If the tester gets a "405 Method not allowed" or "501 Method Unimplemented", the target (application/framework/language/system/firewall) is working correctly. If a "200" response code comes back, and the response contains no body, it's likely that the application has processed the request without authentication or authorization and further testing is warranted.

If the tester thinks that the system is vulnerable to this issue, they should issue CSRF-like attacks to exploit the issue more fully:

- HEAD /admin/createUser.php?member=myAdmin
- HEAD /admin/changePw.php?member=myAdmin&passwd=foo123&confirm=foo123
- HEAD /admin/groupEdit.php?group=Admins&member=myAdmin&action=add

With some luck, using the above three commands - modified to suit the application under test and testing requirements - a new user would be created, a password assigned, and made an administrator, all using blind request submission.

### Tools

- NetCat - http://nc110.sourceforge.net
- cURL - http://curl.haxx.se/


## Test HTTP Strict Transport Security (OTG-CONFIG-007)

### Summary

The HTTP Strict Transport Security (HSTS) header is a mechanism that web sites have to communicate to the web browsers that all traffic exchanged with a given domain must always be sent over https, this will help protect the information from being passed over unencrypted requests.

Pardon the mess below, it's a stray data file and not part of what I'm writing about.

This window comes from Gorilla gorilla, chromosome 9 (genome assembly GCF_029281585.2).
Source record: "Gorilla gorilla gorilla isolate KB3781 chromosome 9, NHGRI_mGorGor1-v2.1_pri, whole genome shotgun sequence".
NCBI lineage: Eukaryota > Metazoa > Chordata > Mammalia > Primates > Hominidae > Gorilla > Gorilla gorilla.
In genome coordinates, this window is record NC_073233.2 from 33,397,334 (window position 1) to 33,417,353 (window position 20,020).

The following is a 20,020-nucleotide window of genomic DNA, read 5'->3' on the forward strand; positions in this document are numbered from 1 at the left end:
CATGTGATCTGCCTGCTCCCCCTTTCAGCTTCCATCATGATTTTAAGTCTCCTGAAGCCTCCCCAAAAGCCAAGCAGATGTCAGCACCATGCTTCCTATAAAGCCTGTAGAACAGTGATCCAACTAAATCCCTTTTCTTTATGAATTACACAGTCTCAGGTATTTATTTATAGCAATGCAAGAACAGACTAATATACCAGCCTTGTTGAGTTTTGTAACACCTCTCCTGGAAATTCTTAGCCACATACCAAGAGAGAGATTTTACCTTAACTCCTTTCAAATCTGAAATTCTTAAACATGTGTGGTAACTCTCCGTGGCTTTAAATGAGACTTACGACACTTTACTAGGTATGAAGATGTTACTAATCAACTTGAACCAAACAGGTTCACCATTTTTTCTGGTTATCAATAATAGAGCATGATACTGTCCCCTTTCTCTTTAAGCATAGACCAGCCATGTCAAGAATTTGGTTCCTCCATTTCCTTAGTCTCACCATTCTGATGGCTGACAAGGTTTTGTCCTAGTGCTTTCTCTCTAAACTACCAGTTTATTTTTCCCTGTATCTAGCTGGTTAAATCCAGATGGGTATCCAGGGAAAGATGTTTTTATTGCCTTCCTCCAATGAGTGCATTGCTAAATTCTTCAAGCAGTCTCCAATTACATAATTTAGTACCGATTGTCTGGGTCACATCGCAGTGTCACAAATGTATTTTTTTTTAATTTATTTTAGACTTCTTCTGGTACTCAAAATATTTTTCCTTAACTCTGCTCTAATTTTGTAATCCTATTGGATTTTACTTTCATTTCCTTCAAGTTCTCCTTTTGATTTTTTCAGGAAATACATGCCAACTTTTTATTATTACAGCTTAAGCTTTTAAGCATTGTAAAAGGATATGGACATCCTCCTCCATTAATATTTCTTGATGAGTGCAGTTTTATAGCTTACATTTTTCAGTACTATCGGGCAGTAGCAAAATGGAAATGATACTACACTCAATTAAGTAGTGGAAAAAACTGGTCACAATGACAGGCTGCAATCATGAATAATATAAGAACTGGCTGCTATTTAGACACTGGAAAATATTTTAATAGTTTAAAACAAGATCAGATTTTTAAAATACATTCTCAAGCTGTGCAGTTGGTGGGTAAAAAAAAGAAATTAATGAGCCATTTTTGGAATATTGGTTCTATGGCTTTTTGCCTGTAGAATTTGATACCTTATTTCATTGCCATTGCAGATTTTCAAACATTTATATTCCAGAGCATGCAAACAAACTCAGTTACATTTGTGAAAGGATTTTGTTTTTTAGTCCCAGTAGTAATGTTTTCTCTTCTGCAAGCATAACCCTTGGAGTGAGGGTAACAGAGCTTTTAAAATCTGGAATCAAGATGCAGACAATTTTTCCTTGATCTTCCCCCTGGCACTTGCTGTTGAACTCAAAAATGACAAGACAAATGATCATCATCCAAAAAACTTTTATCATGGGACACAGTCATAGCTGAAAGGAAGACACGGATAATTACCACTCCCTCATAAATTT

Considering the importance of this security measure it is important to verify that the web site is using this HTTP header, in order to ensure that all the data travels encrypted from the web browser to the server.

The **HTTP Strict Transport Security (HSTS)** feature lets a web application to inform the browser, through the use of a special response header, that it should never establish a connection to the the specified domain servers using HTTP. Instead it should automatically establish all connection requests to access the site through HTTPS.

The HTTP strict transport security header uses two directives:

- max-age: to indicate the number of seconds that the browser should automatically convert all HTTP requests to HTTPS.
- includeSubDomains: to indicate that all web application’s sub-domains must use HTTPS.

Here's an example of the HSTS header implementation:
`Strict-Transport-Security: max-age=60000; includeSubDomains`

The use of this header by web applications must be checked to find if the following security issues could be produced:

- Attackers sniffing the network traffic and accessing the information transferred through an unencrypted channel.
- Attackers exploiting a man in the middle attack because of the problem of accepting certificates that are not trusted.
- Users who mistakenly entered an address in the browser putting HTTP instead of HTTPS, or users who click on a link in a web application which mistakenly indicated the http protocol.

### How to Test

Testing for the presence of HSTS header can be done by checking for the existence of the HSTS header in the server's response in an interception proxy, or by using curl as follows:

curl -s -D- https://domain.com/ | grep Strict

Result expected:

`Strict-Transport-Security: max-age=...`


## Test RIA cross domain policy (OTG-CONFIG-008)

### Summary